The European Union is placing IT at the heart of its fight against terrorism, with plans aimed at broadening the exchange of information between law enforcement agencies across the continent.
The plans, due to be finalised this week, include a database holding details of terrorist suspects and the creation of a central “clearing house” allowing law enforcement, judicial authorities and intelligence services to exchange information.
At a meeting of the EU Council of Justice and Home Affairs, which was called following the Madrid terror attacks, ministers said the exchange of information should be “dramatically improved”.
“A certain culture of secrecy, understandable only at first sight, has proven extremely counter-productive,” the EU said. “Comprehensive and interoperable European information systems should be developed.”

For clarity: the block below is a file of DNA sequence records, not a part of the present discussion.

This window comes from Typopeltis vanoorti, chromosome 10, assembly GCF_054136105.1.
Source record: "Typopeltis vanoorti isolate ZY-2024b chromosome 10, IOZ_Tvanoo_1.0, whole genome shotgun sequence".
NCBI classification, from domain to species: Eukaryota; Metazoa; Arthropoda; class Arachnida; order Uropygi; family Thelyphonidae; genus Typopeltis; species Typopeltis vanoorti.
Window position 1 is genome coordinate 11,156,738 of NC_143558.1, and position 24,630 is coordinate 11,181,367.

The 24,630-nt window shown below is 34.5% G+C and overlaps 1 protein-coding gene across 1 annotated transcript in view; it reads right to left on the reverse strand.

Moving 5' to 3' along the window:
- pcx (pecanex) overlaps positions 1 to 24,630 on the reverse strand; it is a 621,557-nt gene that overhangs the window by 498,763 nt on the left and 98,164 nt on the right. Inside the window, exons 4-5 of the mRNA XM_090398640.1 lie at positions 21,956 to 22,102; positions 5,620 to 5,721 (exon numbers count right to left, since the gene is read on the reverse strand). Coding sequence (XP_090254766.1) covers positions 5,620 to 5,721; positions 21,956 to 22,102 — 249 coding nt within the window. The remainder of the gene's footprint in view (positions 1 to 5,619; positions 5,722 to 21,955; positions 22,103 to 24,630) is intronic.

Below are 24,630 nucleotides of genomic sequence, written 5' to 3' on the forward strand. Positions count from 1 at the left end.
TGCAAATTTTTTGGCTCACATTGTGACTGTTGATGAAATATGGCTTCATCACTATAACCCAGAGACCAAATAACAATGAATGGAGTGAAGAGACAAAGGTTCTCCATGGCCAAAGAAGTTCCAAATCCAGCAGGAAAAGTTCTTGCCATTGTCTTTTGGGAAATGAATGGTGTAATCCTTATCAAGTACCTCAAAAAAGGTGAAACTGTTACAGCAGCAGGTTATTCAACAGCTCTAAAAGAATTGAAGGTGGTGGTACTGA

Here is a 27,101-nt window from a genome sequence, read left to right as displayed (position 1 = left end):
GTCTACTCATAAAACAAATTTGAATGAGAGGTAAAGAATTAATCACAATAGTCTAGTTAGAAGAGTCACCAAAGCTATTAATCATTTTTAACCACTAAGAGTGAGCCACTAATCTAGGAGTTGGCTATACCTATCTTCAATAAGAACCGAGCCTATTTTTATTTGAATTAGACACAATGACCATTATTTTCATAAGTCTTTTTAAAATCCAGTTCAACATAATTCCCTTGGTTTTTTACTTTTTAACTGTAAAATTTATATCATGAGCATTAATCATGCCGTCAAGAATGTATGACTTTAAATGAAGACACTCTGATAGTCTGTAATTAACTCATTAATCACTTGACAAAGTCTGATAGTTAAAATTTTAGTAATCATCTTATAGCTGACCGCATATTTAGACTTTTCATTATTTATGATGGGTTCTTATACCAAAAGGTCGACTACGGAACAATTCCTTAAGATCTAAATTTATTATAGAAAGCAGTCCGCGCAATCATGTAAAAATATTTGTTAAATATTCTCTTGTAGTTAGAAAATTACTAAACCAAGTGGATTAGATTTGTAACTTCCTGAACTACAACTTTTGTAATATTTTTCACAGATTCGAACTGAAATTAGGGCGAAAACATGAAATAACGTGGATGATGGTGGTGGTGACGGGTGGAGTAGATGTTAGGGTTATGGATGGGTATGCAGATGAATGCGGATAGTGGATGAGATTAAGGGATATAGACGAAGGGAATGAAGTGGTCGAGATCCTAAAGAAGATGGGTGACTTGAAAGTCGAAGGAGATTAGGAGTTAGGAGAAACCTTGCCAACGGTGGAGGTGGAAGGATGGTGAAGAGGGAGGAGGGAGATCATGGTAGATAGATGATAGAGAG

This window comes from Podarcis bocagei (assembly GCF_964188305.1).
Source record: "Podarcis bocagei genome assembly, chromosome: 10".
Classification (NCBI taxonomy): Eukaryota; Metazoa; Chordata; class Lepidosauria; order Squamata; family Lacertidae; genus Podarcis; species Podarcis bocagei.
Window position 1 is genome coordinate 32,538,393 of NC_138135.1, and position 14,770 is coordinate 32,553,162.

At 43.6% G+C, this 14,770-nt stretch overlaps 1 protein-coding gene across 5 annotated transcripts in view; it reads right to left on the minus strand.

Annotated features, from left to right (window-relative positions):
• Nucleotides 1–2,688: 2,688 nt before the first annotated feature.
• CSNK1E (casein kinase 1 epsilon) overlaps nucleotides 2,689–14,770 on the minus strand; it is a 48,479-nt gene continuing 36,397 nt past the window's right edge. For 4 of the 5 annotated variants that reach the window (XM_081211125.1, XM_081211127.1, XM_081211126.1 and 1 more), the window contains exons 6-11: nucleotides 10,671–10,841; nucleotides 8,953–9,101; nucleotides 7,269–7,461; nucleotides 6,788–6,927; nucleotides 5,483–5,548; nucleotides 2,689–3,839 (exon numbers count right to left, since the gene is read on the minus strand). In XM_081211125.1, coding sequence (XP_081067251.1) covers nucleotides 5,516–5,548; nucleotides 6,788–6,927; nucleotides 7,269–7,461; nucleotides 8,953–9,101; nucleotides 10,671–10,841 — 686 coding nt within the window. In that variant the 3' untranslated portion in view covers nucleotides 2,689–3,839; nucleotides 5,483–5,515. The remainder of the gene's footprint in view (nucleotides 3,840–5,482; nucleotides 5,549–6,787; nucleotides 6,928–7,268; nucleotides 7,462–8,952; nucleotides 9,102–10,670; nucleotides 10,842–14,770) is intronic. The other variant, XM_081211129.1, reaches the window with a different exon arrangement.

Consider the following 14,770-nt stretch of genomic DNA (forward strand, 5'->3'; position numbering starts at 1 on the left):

For example, ministers said, the tracing and checking of dangerous goods and explosives should be made possible by creating new databases or upgrading existing databases with new functionalities, as well as making full use of advanced technologies such as satellite network Galileo and RFID.
All this action needs to be underpinned by a reprioritisation of research resources by focusing on security matters, in particular interoperability, the EU said.
The present amount of £44m devoted to security-related research is “woefully inadequate”, it admitted.